You have to be physically adept for this sport. You have to be interested in putting in the time to master a physical skill and attain that flow state. Like gymnasts, people who do parkour, BMXers, motocross riders, snowmobilers, windsurfers, kite boarders— you know, slightly-perilous-sports kind of people.

No one else can pilot this. It’s tricky, because the training is pretty hard on the machine.

But that’s an important part of the process because if we’re going to start offering this up for other people to learn on, we need to (a) develop pedagogy and (b) get the machine ready for these people to go in and crash on.

Bruce Tomb, Maker of Maria Del Camino, an electric vehicle that is mounted to a highly modified hydraulic excavator that may be operated manually or remotely via smartphone.

What was your inspiration for Maria?

I’ve always loved the ’59 El Camino — it’s my very first memory. Sitting under the Christmas tree opening a Christmas present which was a ’59 Impala (toy) — a relative of the El Camino you see here but it has the cat eye tail lights.

This project is an exercise in domesticating the machine. If you think about the first model T, it was very much like something you might see at a fair. But it was not a product, really. Henry Ford did a lot to make it mass produced but he had to crank ’em to start them and it makes all this noise. Most people that drove them knew how to work with them already or learned how to fix them. So the ark of the automobile has been domestication: the automobile now is more like your desktop computer or kitchen appliance. I’m interested in embodying that history of the automobile and technology with this machine so I evolve the machine each year. I add some new functionality. The latest was bringing it from diesel to electric.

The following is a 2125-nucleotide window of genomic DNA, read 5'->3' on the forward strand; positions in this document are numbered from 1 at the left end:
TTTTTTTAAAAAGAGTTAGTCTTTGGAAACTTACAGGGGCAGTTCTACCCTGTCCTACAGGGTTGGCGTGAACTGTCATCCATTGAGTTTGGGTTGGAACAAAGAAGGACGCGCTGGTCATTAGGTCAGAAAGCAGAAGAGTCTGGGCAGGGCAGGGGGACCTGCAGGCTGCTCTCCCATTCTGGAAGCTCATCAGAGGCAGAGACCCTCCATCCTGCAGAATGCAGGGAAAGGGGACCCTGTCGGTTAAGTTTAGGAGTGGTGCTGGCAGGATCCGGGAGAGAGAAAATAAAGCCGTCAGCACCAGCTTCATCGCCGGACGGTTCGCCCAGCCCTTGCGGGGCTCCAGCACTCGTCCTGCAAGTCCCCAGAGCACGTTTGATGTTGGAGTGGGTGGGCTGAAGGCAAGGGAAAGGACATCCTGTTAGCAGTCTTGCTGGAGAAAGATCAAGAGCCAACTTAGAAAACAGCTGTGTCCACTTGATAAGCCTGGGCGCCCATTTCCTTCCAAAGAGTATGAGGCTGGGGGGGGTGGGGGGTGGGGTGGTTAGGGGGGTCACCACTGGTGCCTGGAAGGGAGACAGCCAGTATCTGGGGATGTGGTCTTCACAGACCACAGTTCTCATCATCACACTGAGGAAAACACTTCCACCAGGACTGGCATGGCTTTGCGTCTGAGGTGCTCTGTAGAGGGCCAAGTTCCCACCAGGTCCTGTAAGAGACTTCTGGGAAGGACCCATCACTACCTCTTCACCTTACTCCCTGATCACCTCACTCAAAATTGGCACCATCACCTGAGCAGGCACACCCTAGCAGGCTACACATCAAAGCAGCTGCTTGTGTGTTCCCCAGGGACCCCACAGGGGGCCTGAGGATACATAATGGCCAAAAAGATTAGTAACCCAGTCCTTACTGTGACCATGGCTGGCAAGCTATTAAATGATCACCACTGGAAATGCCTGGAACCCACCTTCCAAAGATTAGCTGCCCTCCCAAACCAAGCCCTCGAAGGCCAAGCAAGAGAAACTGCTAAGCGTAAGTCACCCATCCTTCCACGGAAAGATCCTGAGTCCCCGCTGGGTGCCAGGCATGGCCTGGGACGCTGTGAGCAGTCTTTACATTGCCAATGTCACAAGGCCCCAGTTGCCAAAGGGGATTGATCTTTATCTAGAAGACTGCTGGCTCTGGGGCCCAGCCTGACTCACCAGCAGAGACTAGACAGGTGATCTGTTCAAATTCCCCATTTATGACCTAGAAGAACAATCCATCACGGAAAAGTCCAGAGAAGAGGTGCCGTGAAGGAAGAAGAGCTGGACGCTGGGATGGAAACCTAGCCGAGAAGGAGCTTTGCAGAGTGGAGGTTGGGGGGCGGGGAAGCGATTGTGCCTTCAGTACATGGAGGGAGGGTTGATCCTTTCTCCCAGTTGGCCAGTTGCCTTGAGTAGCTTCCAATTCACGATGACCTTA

Suzanne Garnier, Mistress of Molten Metal at the Flaming Lotus Girls, a group of artists who make large-scale kinetic fire art. Many of the sculptures are interactive and allow the audience to control the lighting, flames, sound, or other effects.

How did you become a fire artist?

I had been going to Burning Man and one time a friend said, “You know, Susanne, there’s a group of women you need to meet.” And on the first day with the group, I bent stainless steel with my bare hands, well, with a hammer and clamp. I never—I’m a retired nurse. I never did anything with power tools. It was very empowering.

The group is called the Flaming Lotus Girls. We’re an all-volunteer art collective, started by two women in the early 90’s. We built first for Burning Man but then we took our things, our sculptures around the world. We’re even in the Smithsonian!

The purpose is all about art on fire. Everyone puts ideas in and builds along the way. This is my tenth year! This year we’ve got a new piece called Serenity.  The mythology behind it is there was a jar of fireflies and it got bigger and bigger and bigger until it reached eight feet tall and eight feet wide and it burst open and broke into three pieces. So on top of each jar is a firefly that shoots fire from the antennae and the butts!

Eric Relson, Mech Warfare, a competition composed of small, remotely piloted walking robots armed with airsoft guns. These robots are placed in a small-scale model urban environment to duke it out.

What qualities make for the best Mech Warfare competitor?

The type of person who loves mech warfare likes doing all sorts of combination mechanical, electrical, and software stuff. And spends a lot of their free time on it. They’ve got to be a bit creative and they’ve got to have that perseverance because not everything works on the first try. That’s the spirit of it.

There’s a lot of knowledge to gain. And we have example designs that people can start from. But even with that, it’s still a lot of work. But it’s always fun at the end of it. I have three nephews so I let them drive the robot. They get a real kick out of that!